In back of La Provence, a restaurant in Lacombe, La., across Lake Pontchartrain from New Orleans, 30 hens spend their days catching insects and worms and pecking at kitchen scraps—especially carrot and beet peelings, crawfish heads and other foods that will give their eggs’ yolks a deep orange color. They also peck at ground oyster shells, for calcium. At night they go into their coop and lay eggs.
“These birds are specifically designed as egg layers,” says Steve McHugh, corporate executive chef for the four-unit Besh Restaurant Group, which includes La Provence, noting that each of his specially bred chickens gives him six or seven oval orbs a week. They are used as flourishes on such traditional French dishes as frisée aux lardons, $9, and a croque madame sandwich, $14, at La Provence and its sister restaurant, Luke.
That’s a picturesque way to get eggs, and chef-owner John Besh says it pays off in terms of educating his cooks.
“It sounds silly, but how many cooks have reached under a chicken and gotten an egg that way?” Besh says. “Once the lightbulb goes off, and they think, ‘These are sacred,’ it changes how they work with everything. It’s worth it in so many ways.”
But it’s not cheap.
“It’s twice as expensive as what it would take for me to buy an organic egg,” he says. “But even at twice the expense, it’s still one of the most cost-effective ingredients.”
Practically everything that comes into a kitchen is more expensive now than it was a year ago. Estimates of how much more it costs to get eggs into a restaurant start at 15 percent and go up from there.
“In Denver they’ve almost tripled in price,” says Jennifer Jasinski, chef-owner of Rioja and Bistro Vendôme in that city.
But many chefs say eggs are still among the most economical ways to add a touch of luxury.
“They’re so rich and delicious,” Jasinski says. “I like any excuse to put eggs in dishes.”
Bistro Vendôme’s brunch menu has a pulled-chicken crêpe Provençale. Jasinski pulls the meat from roast chicken leftover from dinner and sautés it with tomatoes, olives, capers and basil. She mixes that with hollandaise sauce and fills a crêpe with it. A sunny-side-up egg goes on top. She charges $7 for it.
“The yolk adds a great richness to things,” Jasinski says.
This spring he’s serving soft-shell crab on polenta with asparagus, morel mushrooms and tasso ham. The $27 dish is finished with a poached quail egg topped with fleur de sel. The yolk breaks and oozes over the crab.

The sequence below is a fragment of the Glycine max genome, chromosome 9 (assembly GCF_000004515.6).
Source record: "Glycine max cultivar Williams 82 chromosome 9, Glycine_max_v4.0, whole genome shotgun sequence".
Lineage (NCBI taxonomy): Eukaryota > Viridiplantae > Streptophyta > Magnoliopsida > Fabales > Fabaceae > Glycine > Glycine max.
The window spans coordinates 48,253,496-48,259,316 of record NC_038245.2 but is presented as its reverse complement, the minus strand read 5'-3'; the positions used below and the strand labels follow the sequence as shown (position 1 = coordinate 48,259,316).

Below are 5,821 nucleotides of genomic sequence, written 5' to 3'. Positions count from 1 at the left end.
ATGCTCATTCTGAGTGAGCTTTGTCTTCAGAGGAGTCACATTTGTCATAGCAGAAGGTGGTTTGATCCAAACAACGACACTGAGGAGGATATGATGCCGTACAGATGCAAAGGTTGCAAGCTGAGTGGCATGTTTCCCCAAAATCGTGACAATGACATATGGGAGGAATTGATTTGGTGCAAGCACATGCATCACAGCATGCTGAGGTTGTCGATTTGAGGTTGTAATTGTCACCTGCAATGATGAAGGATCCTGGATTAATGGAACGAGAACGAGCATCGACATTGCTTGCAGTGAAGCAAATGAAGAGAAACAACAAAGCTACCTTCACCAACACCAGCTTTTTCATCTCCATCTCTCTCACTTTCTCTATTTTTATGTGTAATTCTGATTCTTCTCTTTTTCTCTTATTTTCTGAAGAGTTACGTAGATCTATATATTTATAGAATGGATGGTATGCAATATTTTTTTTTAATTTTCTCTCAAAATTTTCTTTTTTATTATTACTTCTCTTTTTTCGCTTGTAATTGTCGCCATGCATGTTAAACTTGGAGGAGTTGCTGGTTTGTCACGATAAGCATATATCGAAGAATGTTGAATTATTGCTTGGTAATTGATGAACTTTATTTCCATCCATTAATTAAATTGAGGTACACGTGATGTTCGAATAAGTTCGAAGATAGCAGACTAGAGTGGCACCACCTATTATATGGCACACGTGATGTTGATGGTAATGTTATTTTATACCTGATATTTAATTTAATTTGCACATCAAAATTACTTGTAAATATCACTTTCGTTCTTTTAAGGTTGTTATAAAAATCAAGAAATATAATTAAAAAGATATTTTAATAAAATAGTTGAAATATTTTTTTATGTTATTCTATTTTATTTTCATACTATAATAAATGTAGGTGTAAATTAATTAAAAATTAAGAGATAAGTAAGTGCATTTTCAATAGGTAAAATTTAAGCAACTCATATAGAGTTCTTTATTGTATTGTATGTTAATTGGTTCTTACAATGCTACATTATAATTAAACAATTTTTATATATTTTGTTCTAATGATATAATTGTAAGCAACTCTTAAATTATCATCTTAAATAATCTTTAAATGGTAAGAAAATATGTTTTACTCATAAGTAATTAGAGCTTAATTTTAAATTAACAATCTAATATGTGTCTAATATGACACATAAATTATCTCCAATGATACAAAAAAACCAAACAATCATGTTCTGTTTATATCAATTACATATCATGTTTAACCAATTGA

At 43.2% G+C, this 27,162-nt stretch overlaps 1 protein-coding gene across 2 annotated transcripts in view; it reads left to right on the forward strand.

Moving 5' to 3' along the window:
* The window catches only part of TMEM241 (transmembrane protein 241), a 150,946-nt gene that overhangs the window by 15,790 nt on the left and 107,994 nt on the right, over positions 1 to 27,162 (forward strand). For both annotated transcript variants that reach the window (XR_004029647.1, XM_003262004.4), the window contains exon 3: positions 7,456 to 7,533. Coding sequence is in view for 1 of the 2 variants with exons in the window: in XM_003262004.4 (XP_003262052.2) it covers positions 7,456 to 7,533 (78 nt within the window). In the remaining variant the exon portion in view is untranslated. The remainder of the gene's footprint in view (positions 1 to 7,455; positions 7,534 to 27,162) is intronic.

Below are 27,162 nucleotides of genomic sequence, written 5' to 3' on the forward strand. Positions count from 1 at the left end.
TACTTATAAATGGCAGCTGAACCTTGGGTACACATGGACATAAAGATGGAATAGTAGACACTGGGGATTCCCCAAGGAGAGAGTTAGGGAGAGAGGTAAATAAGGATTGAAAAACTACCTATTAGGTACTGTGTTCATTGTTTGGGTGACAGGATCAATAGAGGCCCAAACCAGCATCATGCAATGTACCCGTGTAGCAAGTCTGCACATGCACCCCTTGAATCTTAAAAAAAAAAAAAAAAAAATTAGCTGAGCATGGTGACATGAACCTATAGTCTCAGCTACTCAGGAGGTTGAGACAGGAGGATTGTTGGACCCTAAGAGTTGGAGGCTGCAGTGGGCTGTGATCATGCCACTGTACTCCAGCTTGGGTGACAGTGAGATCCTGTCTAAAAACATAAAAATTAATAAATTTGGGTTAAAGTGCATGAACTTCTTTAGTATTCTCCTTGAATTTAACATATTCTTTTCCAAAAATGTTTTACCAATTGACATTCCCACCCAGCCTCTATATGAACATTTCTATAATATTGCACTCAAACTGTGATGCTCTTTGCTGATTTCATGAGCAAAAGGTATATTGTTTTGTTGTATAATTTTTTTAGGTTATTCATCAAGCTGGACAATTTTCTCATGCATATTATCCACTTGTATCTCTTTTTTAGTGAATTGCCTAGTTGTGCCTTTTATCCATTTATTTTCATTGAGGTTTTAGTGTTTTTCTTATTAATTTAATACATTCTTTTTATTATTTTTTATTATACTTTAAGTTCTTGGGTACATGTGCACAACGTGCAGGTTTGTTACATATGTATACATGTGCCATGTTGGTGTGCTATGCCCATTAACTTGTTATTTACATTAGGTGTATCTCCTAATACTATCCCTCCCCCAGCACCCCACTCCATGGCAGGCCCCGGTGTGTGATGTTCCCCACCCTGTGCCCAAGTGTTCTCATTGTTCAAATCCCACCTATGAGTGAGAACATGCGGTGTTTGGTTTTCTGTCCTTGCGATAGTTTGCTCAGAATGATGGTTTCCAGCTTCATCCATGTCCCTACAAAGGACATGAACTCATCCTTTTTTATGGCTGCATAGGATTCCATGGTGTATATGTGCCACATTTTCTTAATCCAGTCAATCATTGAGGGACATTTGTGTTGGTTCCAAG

“It really brings the whole dish together,” Parsons says.
“We’re big believers in the egg out here,” he says. “An egg adds so much flavor to a dish, and I love using the yolk as a sauce.”
He makes a rich, cheesy polenta, spoons sautéed seasonal mushrooms over that and tops it with a sunny-side-up egg.
“I get the edges all crispy,” while keeping the yolk runny, he says, adding that he tops it with pepper and Maldon sea salt.
He also cooks pig trotters overnight, picks the meat and binds it using the gelatin from the trotters. He shapes that into fritters, griddles them and tops them with a poached egg and a gribiche sauce.
Estee gets his eggs from local farmers who raise a variety of fowl. So sometimes he uses eggs from chickens and sometimes from ducks, which are a bit larger and have a much larger yolk.
“Right now we’re featuring a pheasant egg,” he says.
He can pay as much as $5 for a dozen high-end, superfresh eggs, but even so, the mushrooms in his polenta dish contribute more to the food cost than the eggs do.
North Pond, a fine-dining restaurant in Chicago, has had some sort of egg appetizer on its dinner menu since it opened ten years ago.
“It’s a wonderful start to a meal,” says executive chef Bruce Sherman. “It’s European, it’s classic, it can be paired with so many things. The possibilities are endless.”
Lately he has been putting a soft-boiled egg on a purée of morels, fava beans, shallots and tomatoes in a crispy potato nest. He finishes that dish with baby greens and shaved prosciutto and sells it for $12.
Sometimes he poaches the eggs. Sometimes he serves them creamy and scrambled, as he did recently, slowly cooking the eggs with crème fraîche, Dijon mustard and tarragon. He served them in the eggshell, topped with a morel ragoût and fresh herbs, with a crispy Parmesan stick wrapped in lardo or prosciutto alongside.